NYT: Looting may have been less severe at the Iraqi national museum than once feared.

Armenians demand LA Museum of Tolerance recognize 1915 genocide by Turkey; vow to continue protests.

THE POPE has beatified a 17th-century friar, Marco d'Aviano, who played an important part in driving the Muslim Ottomans out of Europe.

Mount Vernon has lowest attendance in 56 years.

Philadelphia cemetery for Ben Franklin and other founding fathers reopens to the public.

Archaeologists in Iraq believe they may have found the lost tomb of King Gilgamesh - the subject of the oldest"book" in history.

Fortune Magazine: Rumsfeld was director of a company that wanted to build the nuke reactor for North Korea in 1990s; allegedly lobbied for Washington's approval.

Georgia acts to drop Confederate emblem from the state flag.

D-Day Memorial plagued by scandal; in the red.

World's great museums meet in London to help rebuild the Iraq National Museum.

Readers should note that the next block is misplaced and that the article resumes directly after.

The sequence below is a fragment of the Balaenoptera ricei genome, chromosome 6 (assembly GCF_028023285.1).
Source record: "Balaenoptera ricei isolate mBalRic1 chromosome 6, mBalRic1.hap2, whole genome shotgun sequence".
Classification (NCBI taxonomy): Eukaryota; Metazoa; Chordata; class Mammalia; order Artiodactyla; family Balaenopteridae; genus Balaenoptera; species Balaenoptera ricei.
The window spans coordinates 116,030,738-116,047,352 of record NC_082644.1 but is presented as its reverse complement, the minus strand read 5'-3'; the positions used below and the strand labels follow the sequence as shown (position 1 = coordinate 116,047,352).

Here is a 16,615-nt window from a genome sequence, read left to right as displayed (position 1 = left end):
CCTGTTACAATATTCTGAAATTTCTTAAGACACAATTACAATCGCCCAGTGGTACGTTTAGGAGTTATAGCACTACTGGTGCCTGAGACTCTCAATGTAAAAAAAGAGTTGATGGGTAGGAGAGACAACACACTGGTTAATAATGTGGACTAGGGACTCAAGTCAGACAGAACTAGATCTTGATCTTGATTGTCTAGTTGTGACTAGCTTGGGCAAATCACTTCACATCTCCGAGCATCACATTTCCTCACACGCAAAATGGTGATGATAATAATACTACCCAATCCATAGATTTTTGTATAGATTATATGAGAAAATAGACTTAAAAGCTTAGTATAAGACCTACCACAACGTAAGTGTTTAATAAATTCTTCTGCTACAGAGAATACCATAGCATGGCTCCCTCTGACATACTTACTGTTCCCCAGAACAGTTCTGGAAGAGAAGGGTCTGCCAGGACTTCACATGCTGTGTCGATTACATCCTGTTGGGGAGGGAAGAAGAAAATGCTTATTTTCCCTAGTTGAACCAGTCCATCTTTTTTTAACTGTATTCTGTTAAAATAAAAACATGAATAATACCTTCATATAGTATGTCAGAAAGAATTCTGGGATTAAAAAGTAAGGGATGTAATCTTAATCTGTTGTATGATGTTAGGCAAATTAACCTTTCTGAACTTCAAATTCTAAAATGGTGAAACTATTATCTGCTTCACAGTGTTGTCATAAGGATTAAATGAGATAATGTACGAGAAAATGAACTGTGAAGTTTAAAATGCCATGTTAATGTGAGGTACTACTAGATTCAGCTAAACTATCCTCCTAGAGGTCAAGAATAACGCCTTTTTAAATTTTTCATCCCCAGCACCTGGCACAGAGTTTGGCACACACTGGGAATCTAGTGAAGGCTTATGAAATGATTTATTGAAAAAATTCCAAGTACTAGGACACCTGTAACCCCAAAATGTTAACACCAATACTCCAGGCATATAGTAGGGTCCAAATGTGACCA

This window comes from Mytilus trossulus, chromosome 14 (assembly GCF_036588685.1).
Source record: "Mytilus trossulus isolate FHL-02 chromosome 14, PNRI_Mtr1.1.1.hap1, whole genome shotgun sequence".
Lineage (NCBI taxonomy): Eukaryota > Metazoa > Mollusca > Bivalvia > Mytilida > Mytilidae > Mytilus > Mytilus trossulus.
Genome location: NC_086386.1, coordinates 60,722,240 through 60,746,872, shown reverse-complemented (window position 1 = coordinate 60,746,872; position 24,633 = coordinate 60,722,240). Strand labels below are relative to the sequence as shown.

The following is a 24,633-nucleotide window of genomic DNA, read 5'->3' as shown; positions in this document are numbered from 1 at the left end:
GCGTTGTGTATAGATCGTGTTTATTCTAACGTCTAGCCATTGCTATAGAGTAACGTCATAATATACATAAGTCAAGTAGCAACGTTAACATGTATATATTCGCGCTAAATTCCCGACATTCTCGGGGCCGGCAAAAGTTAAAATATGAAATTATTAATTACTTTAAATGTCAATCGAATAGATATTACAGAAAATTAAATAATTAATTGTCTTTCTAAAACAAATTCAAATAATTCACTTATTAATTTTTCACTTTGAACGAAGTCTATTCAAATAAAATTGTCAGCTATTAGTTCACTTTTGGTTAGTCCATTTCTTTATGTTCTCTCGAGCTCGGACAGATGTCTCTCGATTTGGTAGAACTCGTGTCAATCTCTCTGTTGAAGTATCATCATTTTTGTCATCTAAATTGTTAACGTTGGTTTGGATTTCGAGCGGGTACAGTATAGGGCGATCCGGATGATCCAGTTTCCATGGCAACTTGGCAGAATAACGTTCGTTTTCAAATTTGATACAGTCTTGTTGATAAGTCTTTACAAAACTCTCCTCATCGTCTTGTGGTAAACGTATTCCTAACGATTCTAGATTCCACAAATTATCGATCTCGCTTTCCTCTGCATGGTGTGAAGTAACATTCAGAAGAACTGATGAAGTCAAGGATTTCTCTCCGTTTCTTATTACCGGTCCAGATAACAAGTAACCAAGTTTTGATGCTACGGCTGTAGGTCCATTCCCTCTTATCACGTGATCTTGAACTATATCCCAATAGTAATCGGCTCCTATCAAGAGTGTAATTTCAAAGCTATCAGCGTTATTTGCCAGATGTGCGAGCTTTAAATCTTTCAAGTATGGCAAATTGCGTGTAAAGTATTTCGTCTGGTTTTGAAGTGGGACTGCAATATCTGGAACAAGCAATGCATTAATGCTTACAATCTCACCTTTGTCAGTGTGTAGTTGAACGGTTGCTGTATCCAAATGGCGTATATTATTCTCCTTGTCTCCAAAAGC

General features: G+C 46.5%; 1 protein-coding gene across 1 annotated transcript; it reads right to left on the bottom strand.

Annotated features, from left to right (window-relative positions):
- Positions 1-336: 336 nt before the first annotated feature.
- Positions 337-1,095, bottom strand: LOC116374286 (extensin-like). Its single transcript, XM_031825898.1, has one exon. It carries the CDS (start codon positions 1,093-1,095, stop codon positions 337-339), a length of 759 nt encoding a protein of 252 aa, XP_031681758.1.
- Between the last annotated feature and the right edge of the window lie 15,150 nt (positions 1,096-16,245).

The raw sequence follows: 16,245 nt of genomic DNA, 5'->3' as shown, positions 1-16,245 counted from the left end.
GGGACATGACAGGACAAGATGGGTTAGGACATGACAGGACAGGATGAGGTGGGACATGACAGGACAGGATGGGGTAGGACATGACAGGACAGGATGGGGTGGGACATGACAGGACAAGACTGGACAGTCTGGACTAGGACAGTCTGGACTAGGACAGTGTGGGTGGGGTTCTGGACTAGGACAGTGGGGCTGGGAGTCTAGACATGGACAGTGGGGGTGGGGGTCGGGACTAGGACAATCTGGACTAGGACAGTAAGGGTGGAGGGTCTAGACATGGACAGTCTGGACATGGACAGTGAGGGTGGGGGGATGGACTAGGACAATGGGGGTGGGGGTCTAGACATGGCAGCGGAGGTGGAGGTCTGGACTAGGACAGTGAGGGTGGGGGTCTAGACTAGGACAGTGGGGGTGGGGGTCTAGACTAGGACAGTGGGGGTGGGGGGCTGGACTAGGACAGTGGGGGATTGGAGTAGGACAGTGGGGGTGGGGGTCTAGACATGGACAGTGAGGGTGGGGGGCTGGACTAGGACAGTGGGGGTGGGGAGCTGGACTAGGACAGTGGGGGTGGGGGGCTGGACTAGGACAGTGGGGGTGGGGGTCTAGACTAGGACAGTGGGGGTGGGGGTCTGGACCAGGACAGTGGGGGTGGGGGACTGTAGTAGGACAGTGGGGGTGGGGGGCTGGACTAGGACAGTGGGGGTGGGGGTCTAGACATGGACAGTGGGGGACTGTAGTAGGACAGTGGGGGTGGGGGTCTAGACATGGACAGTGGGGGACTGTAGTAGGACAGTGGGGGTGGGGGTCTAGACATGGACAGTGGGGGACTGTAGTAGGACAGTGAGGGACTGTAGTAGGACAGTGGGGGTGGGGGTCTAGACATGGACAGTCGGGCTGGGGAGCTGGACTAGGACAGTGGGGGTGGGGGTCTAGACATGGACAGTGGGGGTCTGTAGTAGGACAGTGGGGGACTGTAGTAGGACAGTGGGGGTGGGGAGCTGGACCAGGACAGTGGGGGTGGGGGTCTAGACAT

Carl Bernstein blasts journalism professor whose class concluded Fred Fielding was Deep Throat.

Hillary Clinton's memoirs to hit bookstores June 9; 576 pages and $28. 1 million copies printed.

More than 100 looted Iraqi artifacts have been returned to the U.S. military.

Campaign to to revoke the 1932 Pulitzer Prize awarded NYT reporter Walter Duranty; accused of pro-Soviet bias.

Drudge Report hails publication of Sidney Blumenthal's inside account of the Clinton White House.

Historians and others petition to protest Castro's Cuban crackdown.

Week of 4-21-03

Historians clear three suspects of betraying Anne Frank.

NSA may release documents in connection with USS Liberty incident.

Scholars at New York University are digitizing all books printed in Afghanistan between 1871 and 1930 to save the content from possible destruction.

A collection of more than 90,000 rare manuscripts about the history and heritage of India's declining Parsi community has been discovered.

Jack Shirley, a legendary former CIA official who helped run America's failed"secret war" in Laos, has died at his home in Thailand.

Georgia legislature still arguing about the new flag for Georgia; senate approves a bill the house may reject.